Welcome to Kinema Club

Welcome to the website of Kinema Club, a long-standing, international but informal group devoted to the study of Japanese moving image media. Kinema Club was started precisely to share knowledge about Japanese cinema, so this site serves both to introduce our activities, such as the KineJapan mailing list and our conferences and workshops, as well promote information and thinking about films, research, bibliography, and education.


Olo: The Boy from Tibet

Iwasa Hisaya and Olo: The Boy from Tibet

The important documentary and experimental filmmaker, Iwasa Hisaya, died on 4 May 2013. He was attending a screening of his most recent film, Olo: The Boy from Tibet, in Miyagi when he fell down the stairs of the inn and struck his head. He was 78.

Iwasa was one of a number of crucial postwar Japanese filmmakers who... Read more

Relocating Ozu Yasujiro

I made a quick trip to the United States - four days and three nights - to attend a quite stimulating conference entitled Relocating Ozu: The Question of an Asian Cinema Aesthetic, which was held February 19-20, 2010, at the University of California, Berkeley.

The usual ways to explore such a... Read more

Charisma*

Young Kurosawa Thrives in Uncertain Times

With stories of religious cults on a rampage, children killing children, and school classes falling apart filling the newspapers in the last couple years, it’s not hard to feel that the order of things has gone awry. Yet with the immensity and unfathomability of these problems, you still get a helpless feeling that all these might be... Read more

Dead or Alive*

Laughing at the End of the World

Aikawa Sho and Takeuchi Riki, the two great stars of Japanese made-for-video gangster entertainment, are squatting on the bank of some squalid, industrialized river. The image itself seems in the process of falling apart, with the scratches one sees in an old movie raining down like cats and dogs. The two turn to the camera and, as if starting up their... Read more

M*

To Know or Not to Know

The romantic pretensions of Hollywood to the contrary, love is a very messy business. After all, the other person is a completely separate being, whose independent thoughts, feelings, and experiences cannot be accessed immediately through ESP, whose very actions must always be interpreted through the unreliable filter of subjective impressions. One wonders if we... Read more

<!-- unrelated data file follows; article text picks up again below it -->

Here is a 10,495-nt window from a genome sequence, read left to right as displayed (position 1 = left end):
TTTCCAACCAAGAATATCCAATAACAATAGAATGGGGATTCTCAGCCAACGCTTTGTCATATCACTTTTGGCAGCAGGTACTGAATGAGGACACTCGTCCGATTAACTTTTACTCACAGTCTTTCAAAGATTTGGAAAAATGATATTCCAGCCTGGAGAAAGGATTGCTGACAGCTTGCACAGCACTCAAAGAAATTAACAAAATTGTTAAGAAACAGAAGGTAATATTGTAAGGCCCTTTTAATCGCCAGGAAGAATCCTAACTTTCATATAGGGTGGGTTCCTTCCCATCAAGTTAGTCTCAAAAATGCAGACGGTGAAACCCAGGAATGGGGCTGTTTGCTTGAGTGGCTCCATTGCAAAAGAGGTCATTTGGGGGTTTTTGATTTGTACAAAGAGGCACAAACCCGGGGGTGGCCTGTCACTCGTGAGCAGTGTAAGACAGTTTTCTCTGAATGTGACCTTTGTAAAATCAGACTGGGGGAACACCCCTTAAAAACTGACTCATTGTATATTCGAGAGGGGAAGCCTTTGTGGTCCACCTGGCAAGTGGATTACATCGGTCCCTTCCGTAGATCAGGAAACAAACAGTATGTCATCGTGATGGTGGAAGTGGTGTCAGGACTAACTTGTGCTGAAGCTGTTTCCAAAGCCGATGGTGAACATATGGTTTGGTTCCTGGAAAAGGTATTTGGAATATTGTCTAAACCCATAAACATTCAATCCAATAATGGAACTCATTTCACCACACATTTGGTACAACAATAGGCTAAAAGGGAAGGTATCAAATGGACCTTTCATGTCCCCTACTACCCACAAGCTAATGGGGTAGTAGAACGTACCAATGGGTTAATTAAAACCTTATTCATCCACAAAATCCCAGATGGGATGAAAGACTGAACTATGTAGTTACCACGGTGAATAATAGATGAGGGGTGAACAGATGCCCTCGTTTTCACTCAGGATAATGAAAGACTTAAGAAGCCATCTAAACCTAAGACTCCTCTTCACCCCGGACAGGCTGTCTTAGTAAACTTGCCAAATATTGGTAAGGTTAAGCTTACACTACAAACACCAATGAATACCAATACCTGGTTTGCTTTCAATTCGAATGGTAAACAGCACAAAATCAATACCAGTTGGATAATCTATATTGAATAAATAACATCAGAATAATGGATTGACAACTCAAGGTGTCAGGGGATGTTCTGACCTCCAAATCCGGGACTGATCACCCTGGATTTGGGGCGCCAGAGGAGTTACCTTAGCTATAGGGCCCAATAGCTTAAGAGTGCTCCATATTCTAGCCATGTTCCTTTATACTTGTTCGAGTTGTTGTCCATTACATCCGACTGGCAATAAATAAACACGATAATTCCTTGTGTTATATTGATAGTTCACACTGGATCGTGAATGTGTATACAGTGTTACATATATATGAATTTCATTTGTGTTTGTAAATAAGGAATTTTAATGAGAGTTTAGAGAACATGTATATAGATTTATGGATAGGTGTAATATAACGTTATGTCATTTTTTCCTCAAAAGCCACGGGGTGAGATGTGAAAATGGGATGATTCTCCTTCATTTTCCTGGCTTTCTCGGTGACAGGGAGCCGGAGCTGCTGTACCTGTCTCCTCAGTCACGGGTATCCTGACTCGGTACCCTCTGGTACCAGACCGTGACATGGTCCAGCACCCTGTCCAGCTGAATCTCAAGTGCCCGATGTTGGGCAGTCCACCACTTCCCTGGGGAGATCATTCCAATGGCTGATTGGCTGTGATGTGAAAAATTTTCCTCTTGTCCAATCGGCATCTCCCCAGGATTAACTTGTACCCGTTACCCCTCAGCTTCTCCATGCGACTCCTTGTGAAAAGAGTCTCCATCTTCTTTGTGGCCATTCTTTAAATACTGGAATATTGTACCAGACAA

Jubaku (Spellbound)

Curse of the Salaryman

Salaryman movies have been one of the staples of Japanese film fare ever since these white-collar employees became the mythical center of both the economy and society of Japan. Yet these films have rarely been the kind of unabashed celebration of their heroes that one finds in, say, the treatment of the cowboy in many U.S. Westerns. The image of the salary man... Read more

Gemini*

A Drift Between Human, Subhuman

Humanity has built great cities and flown to the moon, but to Tsukamoto Shinya it remains as animalistic as ever. His cult classic The Iron Man (“Tetsuo,” 1989), featuring characters who slowly devolve (evolve?) into grotesque metallic beasts, presented the industrial... Read more

Embalming

Film as Critique Is a Real Fake

First a head is lopped off, then a scantily clad beauty gets sliced in two, and finally everything ends in a dance of blood and knives. It is de rigeur for a horror flick and clearly as fake as it can be. Did you ever meet someone who really thought Janet Leigh was stabbed to death in Psycho?

Horror films, however, maintain their long-... Read more

Night Without Angels

The Hellish Loneliness of Living in the Big City

Ever since its towering spires began to blot out the sky, the modern city has been metaphorically tied to hell. From Hell’s Kitchen in New York to the shadowy infernos of film noir, the city has come to represent in name and image the depths to which humanity can sink.

The title of Ryuichi Hiroki’s new film, Night... Read more

Shady Grove*

Another Ambiguous Aoyama Take on Youth Studies

It is commonplace to mourn the inability of contemporary youth to communicate. Lost in their virtual realities of video games and cellular phones, they seem unable to handle people of flesh and blood–other than perhaps through random violence. It is as if they cannot establish contact because they don’t even acknowledge the... Read more

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